Innovation Flow – personal mastery explored

by Peter Cook

Innovation Flow - personal mastery exploredMastery, unconscious competence, effortless genius.  These are all ways to describe what Mihaly Csikszentmihalyi called the state of ‘flow’.  At a personal level, innovation excellence relies on our ability to master the state of effortless genius.  What can we learn about ‘flow’ from music that we can transfer to the world of innovation and personal excellence?

Let’s begin, not by talking about the state of flow but by experiencing it through looking at masters of their craft operating at a state of effortless genius.  Let’s start with jazz master Joe Pass:

What then is flow?  Are there any ways to learn how to be in this state and what can we learn from professional musicians?

John Howitt is a professional session musician, who works for the BBC, writes film soundtrack music and has performed with Celine Dion, Anastasia and Shirley Bassey.  He also works with me in our business and music masterclasses.  As a session musician, John must be at peak performance with every engagement.  I interviewed him to reveal some of his tips for staying in the flow:

Innovation Flow - personal mastery explored

John and Peter pictured just before giving a "Myths and Riffs of Innovation" masterclass - Picture courtesy of Jason Dodd Photography www.jasondoddphotography.com

Peter :  Can you tell us something about your career and the role of practice as a spur to personal mastery?

John : “Mastery comes out of preparation.  In business circles, people talk of the need for 10 000 hours disciplined practice to master an art or discipline.   Contrary to what amateur musicians might think, to do what I do, it’s all about practice and preparation.  I have probably exceeded the 10 000 hours in my career as a session musician and still spend 5 hours a day playing an instrument if I am not actually engaged in a piece of client work”

Peter :  Many so-called ‘creatives’ say that they feel they would lose their creativity / mojo if they overprepared. What do you say to that?

John : “Practice gives you ease AND versatility.  Playing routine pieces of music almost goes on auto pilot allowing you to concentrate on what is needed to add that extra piece of sparkle.  I feel this is just as applicable to business and personal excellence as it is to performing music”

Peter : As well as your stage and session work, I know you also record soundtrack music for films.  In your experience, how do you move from a performance role to one that is perhaps more introverted?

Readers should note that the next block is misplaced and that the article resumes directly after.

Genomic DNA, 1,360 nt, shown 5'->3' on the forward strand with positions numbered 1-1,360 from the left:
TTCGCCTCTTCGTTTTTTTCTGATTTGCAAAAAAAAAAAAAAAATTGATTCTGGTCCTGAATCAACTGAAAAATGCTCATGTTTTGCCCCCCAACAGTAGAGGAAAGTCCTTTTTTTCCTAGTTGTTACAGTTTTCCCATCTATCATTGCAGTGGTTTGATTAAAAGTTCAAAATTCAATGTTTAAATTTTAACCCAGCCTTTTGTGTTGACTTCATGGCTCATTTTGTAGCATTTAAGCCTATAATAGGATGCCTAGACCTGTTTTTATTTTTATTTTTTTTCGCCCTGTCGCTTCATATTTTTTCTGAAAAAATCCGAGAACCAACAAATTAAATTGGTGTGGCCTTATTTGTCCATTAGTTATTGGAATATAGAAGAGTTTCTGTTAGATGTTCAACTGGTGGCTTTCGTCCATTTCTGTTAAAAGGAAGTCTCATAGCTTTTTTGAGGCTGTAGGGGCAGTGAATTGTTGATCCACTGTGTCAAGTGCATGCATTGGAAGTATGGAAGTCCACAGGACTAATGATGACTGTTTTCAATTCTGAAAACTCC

John :  In one way, there is no difference.  When performing, you still need to keep your focus both internally on the mastery of what you are doing, whilst keeping your antennae open to hear those around you.  It’s what the business gurus called ’emotional intelligence’ – living inside your own head AND paying attention to your co-performers.  Good musicians and leader do both.  Bad musicians and leaders just listen to themselves.

That said, when I’m recording soundtracks, I can focus completely in on the point of detail that I’m working with, PLUS keep in mind the overall piece.  The big picture AND the small detail are essential if you are to achieve what Peter Senge calls personal mastery.  As a musician or leader, I find it essential to be both gregarious AND solitary.

Peter : On innovation excellence, can you share one important insight for us?

John : I’ll offer two.   In music, the innovation challenge lies in breaking away from habits. Practice can force you into habit but it need not.  It’s what companies like Toyota, Nokia and First Direct have achieved, rather than just repeating themselves.  Furthermore, it’s like Miles Davis says “There are no mistakes”

Please share your thoughts on what gets you in the innovation zone.   To finish, let’s see some masters of music immersed in the art of effortless genius.  None other than Jeff Beck giving a tribute to Les Paul, plus the original.

Three innovation excellence lessons arising from this:

  1. Practice and discipline is part of the personal mastery that leads to innovation.   Read back to the Deep Purple article to see more on this aspect.
  2. Deep level practice can lead to an ability to innovate through being able to escape tramline thinking.  Equally, it can be a trap.
  3. Mistakes are part of the innovation game.  It’s what you do with them that counts.

image credit: musicinternational.com


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Peter Cook is Rock’n’Roll Innovation Editor at Innovation Excellence.  He leads Human Dynamics and The Academy or Rock, and provides Keynote speaking, Organisation Development and Business Coaching.   www.humdyn.co.uk and www.academy-of-rock.co.uk.  You can follow him on twitter @Academyofrock

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